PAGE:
Barber Foods is recalling about 1.7 million pounds of frozen, raw stuffed chicken products over a salmonella concern, the U.S. Department of Agriculture’s Food Safety and Inspection Service announced Monday.
The recall comes 12 days after the department first issued an alert about the product. Since then, six people in Minnesota and Wisconsin have reportedly gotten ill after eating the Barber products.
Click here and scroll down to see affected product labels, which includes crunchie chicken finger, raw stuffed chicken cordon bleu, chicken kiev, and broccoli-and-cheese stuffed raw chicken breast.
The products subject to recall were associated with a "specific whole muscle raw material," Barber says on its website, processed in the Portland, Maine, facility from February to May of 2015.
They have the establishment number “P-276” inside the USDA mark of inspection. They were shipped to retail locations throughout the United States and Canada.
The Minnesota Department of Health had recorded two separate outbreaks as of the July 2 notice.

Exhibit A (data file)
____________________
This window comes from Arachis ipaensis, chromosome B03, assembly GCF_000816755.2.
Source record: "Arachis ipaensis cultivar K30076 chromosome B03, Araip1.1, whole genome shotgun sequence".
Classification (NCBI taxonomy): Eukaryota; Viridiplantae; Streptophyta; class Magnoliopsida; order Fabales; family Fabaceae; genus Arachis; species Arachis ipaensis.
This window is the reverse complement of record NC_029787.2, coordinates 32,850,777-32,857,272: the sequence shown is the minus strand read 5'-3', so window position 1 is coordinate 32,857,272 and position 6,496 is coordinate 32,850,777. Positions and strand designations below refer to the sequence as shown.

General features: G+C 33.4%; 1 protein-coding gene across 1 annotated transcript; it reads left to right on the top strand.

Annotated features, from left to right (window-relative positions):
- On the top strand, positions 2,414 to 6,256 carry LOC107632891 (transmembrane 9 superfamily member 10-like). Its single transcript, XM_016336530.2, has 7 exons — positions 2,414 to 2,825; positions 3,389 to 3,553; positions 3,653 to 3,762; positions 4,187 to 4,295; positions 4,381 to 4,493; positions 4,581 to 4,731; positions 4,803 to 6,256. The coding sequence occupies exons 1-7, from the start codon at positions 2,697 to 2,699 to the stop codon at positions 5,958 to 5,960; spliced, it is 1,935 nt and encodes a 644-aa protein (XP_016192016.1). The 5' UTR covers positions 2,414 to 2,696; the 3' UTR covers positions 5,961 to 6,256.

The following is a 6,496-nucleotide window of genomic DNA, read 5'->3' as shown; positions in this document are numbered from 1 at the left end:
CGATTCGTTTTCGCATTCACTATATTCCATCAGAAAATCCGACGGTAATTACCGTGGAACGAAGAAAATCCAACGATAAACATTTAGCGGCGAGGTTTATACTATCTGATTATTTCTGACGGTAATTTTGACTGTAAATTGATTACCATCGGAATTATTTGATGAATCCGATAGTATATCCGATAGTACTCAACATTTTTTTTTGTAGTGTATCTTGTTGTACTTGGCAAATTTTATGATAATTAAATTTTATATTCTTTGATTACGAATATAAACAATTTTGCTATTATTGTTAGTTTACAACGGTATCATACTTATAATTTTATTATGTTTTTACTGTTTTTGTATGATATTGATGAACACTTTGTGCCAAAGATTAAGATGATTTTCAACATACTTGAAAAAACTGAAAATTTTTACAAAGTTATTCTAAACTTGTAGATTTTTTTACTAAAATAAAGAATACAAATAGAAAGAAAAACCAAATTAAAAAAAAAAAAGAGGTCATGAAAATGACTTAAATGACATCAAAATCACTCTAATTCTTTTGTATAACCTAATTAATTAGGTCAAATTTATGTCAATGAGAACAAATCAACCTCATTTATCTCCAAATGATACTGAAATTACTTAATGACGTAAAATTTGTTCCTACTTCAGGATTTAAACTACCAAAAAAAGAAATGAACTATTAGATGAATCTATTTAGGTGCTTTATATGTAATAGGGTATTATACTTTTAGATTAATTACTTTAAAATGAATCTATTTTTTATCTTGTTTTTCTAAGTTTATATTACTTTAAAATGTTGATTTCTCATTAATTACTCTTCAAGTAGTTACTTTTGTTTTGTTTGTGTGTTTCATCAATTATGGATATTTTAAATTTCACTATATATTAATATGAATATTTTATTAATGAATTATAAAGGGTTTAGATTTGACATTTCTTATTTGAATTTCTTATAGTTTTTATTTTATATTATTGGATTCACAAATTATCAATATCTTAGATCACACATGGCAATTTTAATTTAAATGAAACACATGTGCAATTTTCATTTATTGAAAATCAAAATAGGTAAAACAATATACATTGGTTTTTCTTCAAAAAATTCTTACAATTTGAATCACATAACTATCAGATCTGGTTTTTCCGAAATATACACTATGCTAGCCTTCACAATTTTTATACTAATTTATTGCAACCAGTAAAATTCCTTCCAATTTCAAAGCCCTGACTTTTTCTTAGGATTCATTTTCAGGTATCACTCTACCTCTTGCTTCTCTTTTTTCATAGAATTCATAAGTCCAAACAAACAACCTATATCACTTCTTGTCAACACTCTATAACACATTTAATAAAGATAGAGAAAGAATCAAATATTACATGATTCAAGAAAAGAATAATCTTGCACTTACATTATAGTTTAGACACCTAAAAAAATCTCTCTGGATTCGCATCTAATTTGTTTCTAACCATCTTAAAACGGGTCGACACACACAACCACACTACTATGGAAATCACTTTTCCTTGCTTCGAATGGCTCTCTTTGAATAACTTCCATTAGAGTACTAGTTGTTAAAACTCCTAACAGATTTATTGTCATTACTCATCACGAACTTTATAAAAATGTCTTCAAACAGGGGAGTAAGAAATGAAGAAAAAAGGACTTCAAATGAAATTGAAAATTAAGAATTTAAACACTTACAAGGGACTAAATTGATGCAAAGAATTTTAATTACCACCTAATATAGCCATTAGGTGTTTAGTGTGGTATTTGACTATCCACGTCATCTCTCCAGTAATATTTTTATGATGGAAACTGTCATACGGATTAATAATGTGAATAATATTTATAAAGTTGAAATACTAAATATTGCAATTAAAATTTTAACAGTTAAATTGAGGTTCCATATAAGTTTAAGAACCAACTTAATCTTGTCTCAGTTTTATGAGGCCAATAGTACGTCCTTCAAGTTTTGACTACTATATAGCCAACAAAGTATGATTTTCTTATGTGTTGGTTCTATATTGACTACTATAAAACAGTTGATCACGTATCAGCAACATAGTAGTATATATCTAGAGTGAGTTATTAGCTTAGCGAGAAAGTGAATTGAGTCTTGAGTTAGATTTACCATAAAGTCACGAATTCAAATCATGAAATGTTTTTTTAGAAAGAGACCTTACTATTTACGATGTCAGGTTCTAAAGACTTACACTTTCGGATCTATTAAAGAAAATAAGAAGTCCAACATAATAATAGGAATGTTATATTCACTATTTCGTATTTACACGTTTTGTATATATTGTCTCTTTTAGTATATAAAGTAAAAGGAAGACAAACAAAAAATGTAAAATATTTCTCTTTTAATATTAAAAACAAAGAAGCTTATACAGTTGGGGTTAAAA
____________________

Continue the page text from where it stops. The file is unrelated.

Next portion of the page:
The first sickened four, and happened between April 5 and June 8. They were linked to Barber Foods chicken Kiev product.
The second sickened three others, from May 9 to June 8, but involved Antioch Farms brand cordon bleu raw stuffed chicken breast.
No deaths were linked to either outbreak.
Part of the problem may be that the victims had not cooked the chicken thoroughly, with the products themselves appearing to be ready to eat given they are breaded and pre-browned, but are in fact raw underneath.
However, some of those who fell ill did say they followed the cooking instructions and even used a food thermometer to check the poultry was cooked through.
The FSIS warned people to keep raw poultry away from other food that will not be cooked, saying people should use one cutting board for meat and a separate one for other foods.
It also said that to be safe, people cooking chicken should use an internal food thermometer to check the meat is cooked to a temperature of 165 degrees, the level at which harmful bacteria is killed.
Salmonella affects 1 million a year
The Centers for Disease Control and Prevention says salmonella causes 1 million illnesses in the U.S. each year, with 19,000 requiring hospitalization and 380 people dying from it.
Food contaminated with salmonella can cause poisoning that leads to diarrhea, abdominal cramps and fever within 12-72 hours after exposure, which goes on to last four to seven days.
Older people, infants and people with weakened immune systems are at most risk, as they are more likely to develop a severe illness.